It's important for sleep apnea patients to understand how consequential their condition can be to their overall health. Obstructive sleep apnea doesn't only make it difficult for patients to breath properly while they're sleeping.
Sleep apnea can cause or contribute to the development of the following health problems:
1. High Blood Pressure
High blood pressure has many consequences on overall health. Because sleep apnea patients tend to awaken repeatedly during the night, there are abnormally high demands on their hormonal systems. These demands contribute to the development of high blood pressure.
High blood pressure can cause coronary artery disease, stroke, heart failure, kidney failure, and many other serious and potentially fatal health problems.
2. Heart Disease
Those who suffer from obstructive sleep apnea have a greater chance of experiencing a heart attack while they are sleeping. Sleep apnea can make it harder for the body to get adequate oxygen. Also, waking up during the night causes increased stress that can make heart attacks more likely.
Another issue that often comes up in sleep apnea patients is atrial fibrillation. This is a complication that can develop in regards to a patient's heartbeat. Such conditions make it hard for the body to supply adequate oxygen to both the brain and the arteries.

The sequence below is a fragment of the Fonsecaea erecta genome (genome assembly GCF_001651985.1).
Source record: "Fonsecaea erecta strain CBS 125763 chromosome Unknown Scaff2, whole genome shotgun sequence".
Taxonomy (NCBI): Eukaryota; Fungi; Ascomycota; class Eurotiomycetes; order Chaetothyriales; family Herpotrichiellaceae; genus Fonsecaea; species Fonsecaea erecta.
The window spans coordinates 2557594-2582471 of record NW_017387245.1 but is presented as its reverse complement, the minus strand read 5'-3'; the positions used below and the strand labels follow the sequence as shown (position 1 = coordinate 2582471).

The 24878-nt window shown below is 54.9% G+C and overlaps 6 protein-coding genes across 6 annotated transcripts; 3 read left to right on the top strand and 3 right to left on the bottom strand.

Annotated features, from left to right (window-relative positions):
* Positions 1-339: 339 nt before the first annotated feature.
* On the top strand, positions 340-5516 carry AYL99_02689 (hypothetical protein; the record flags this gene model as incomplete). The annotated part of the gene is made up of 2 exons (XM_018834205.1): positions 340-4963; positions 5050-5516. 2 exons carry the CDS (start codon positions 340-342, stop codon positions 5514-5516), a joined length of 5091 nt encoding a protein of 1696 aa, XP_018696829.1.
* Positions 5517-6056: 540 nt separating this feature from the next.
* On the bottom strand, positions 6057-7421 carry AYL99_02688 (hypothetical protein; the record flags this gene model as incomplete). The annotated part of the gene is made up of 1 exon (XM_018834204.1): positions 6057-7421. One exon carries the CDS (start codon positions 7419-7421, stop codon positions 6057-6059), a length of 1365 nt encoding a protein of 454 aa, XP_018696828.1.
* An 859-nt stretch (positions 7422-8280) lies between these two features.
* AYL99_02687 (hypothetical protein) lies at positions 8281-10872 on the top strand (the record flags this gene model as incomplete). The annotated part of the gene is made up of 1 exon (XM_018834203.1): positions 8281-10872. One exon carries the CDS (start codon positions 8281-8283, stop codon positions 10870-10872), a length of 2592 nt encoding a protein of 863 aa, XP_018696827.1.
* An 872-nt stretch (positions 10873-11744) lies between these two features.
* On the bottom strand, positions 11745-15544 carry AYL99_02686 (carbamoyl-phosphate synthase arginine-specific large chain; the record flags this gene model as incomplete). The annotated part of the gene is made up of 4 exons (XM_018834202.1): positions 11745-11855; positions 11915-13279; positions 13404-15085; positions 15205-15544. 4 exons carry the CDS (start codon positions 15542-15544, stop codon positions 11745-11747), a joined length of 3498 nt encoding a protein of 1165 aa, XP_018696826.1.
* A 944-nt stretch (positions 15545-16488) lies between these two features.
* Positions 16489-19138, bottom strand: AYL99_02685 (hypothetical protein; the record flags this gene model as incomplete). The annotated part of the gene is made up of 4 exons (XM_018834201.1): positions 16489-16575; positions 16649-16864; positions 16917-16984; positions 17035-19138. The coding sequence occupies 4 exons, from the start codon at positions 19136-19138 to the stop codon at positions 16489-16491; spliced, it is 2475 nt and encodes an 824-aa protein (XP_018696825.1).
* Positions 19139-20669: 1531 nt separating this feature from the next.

Often, sleep apnea patients have trouble maintaining a healthy body weight. Not getting enough sleep frequently causes patients to experience weight gain. Those who don't sleep enough tend to have slower metabolisms and poorer health overall.
4. Chronic Fatigue
Chronic fatigue is a logical consequence of any condition that prevents a patient from getting adequate sleep. Chronic fatigue can raise a patient's chances of experiencing catastrophic incidents like on-the-job injuries and car accidents.
Patients who are groggy during the day are not as aware and not as able to protect themselves from everyday hazards. According to statistics, those who suffer from sleep apnea without treatment have an automobile accident rate that's three times more significant than that of the overall population.
5. Type 2 Diabetes
Obesity is one of the most prominent risk factors for both sleep apnea and type 2 diabetes. Like diabetes, sleep apnea can make a body more resistant to insulin. Insulin resistance typically leads to the development of diabetes.
In many cases, type 2 diabetes is a preventable condition. However, it was the seventh most frequent cause of death in America as of 2010. In 2010 alone, almost 70,000 individuals died due to type 2 diabetes or complications of the condition.
There are many dangerous factors involved with sleep apnea. To consider sleep apnea surgery or other treatment, consult your physician.